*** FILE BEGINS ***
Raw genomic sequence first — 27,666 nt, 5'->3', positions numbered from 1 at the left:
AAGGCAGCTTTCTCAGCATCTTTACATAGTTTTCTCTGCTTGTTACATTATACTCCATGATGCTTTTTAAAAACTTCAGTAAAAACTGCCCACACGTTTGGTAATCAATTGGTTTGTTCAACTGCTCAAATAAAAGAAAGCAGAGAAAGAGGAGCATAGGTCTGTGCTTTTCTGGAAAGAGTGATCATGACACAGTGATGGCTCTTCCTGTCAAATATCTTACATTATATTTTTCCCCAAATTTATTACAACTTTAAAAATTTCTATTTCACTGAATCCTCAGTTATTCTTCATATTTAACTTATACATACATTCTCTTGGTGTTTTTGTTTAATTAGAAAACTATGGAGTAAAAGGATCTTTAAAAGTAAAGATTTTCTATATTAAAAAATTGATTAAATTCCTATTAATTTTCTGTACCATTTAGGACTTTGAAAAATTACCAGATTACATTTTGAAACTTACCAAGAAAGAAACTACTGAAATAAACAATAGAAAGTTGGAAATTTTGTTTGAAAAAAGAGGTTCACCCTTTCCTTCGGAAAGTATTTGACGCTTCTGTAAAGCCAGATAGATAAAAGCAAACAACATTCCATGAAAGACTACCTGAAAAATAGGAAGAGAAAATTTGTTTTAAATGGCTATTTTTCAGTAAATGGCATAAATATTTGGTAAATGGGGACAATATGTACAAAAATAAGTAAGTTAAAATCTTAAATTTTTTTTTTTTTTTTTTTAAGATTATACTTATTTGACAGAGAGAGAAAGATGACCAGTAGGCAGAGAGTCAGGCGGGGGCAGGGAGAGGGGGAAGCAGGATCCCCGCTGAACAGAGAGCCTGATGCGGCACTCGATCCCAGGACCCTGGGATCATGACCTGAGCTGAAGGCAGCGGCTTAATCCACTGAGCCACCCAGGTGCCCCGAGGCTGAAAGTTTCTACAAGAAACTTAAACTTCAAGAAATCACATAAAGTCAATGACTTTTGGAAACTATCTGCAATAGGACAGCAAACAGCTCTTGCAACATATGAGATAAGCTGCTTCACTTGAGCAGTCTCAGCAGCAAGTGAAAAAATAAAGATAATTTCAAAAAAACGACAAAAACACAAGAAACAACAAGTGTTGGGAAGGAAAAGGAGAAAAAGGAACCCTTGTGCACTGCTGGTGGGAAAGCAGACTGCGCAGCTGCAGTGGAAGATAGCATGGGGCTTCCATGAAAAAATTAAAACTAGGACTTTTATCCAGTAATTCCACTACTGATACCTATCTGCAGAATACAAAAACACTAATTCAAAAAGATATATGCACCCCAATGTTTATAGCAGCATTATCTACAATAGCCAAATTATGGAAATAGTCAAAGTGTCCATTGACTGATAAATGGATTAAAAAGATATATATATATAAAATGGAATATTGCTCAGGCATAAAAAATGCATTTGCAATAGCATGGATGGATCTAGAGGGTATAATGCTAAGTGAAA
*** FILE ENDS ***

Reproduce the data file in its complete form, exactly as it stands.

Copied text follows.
Raw genomic sequence first — 27,666 nt, 5'->3', positions numbered from 1 at the left:
AAGGCAGCTTTCTCAGCATCTTTACATAGTTTTCTCTGCTTGTTACATTATACTCCATGATGCTTTTTAAAAACTTCAGTAAAAACTGCCCACACGTTTGGTAATCAATTGGTTTGTTCAACTGCTCAAATAAAAGAAAGCAGAGAAAGAGGAGCATAGGTCTGTGCTTTTCTGGAAAGAGTGATCATGACACAGTGATGGCTCTTCCTGTCAAATATCTTACATTATATTTTTCCCCAAATTTATTACAACTTTAAAAATTTCTATTTCACTGAATCCTCAGTTATTCTTCATATTTAACTTATACATACATTCTCTTGGTGTTTTTGTTTAATTAGAAAACTATGGAGTAAAAGGATCTTTAAAAGTAAAGATTTTCTATATTAAAAAATTGATTAAATTCCTATTAATTTTCTGTACCATTTAGGACTTTGAAAAATTACCAGATTACATTTTGAAACTTACCAAGAAAGAAACTACTGAAATAAACAATAGAAAGTTGGAAATTTTGTTTGAAAAAAGAGGTTCACCCTTTCCTTCGGAAAGTATTTGACGCTTCTGTAAAGCCAGATAGATAAAAGCAAACAACATTCCATGAAAGACTACCTGAAAAATAGGAAGAGAAAATTTGTTTTAAATGGCTATTTTTCAGTAAATGGCATAAATATTTGGTAAATGGGGACAATATGTACAAAAATAAGTAAGTTAAAATCTTAAATTTTTTTTTTTTTTTTTTTAAGATTATACTTATTTGACAGAGAGAGAAAGATGACCAGTAGGCAGAGAGTCAGGCGGGGGCAGGGAGAGGGGGAAGCAGGATCCCCGCTGAACAGAGAGCCTGATGCGGCACTCGATCCCAGGACCCTGGGATCATGACCTGAGCTGAAGGCAGCGGCTTAATCCACTGAGCCACCCAGGTGCCCCGAGGCTGAAAGTTTCTACAAGAAACTTAAACTTCAAGAAATCACATAAAGTCAATGACTTTTGGAAACTATCTGCAATAGGACAGCAAACAGCTCTTGCAACATATGAGATAAGCTGCTTCACTTGAGCAGTCTCAGCAGCAAGTGAAAAAATAAAGATAATTTCAAAAAAACGACAAAAACACAAGAAACAACAAGTGTTGGGAAGGAAAAGGAGAAAAAGGAACCCTTGTGCACTGCTGGTGGGAAAGCAGACTGCGCAGCTGCAGTGGAAGATAGCATGGGGCTTCCATGAAAAAATTAAAACTAGGACTTTTATCCAGTAATTCCACTACTGATACCTATCTGCAGAATACAAAAACACTAATTCAAAAAGATATATGCACCCCAATGTTTATAGCAGCATTATCTACAATAGCCAAATTATGGAAATAGTCAAAGTGTCCATTGACTGATAAATGGATTAAAAAGATATATATATATAAAATGGAATATTGCTCAGGCATAAAAAATGCATTTGCAATAGCATGGATGGATCTAGAGGGTATAATGCTAAGTGAAA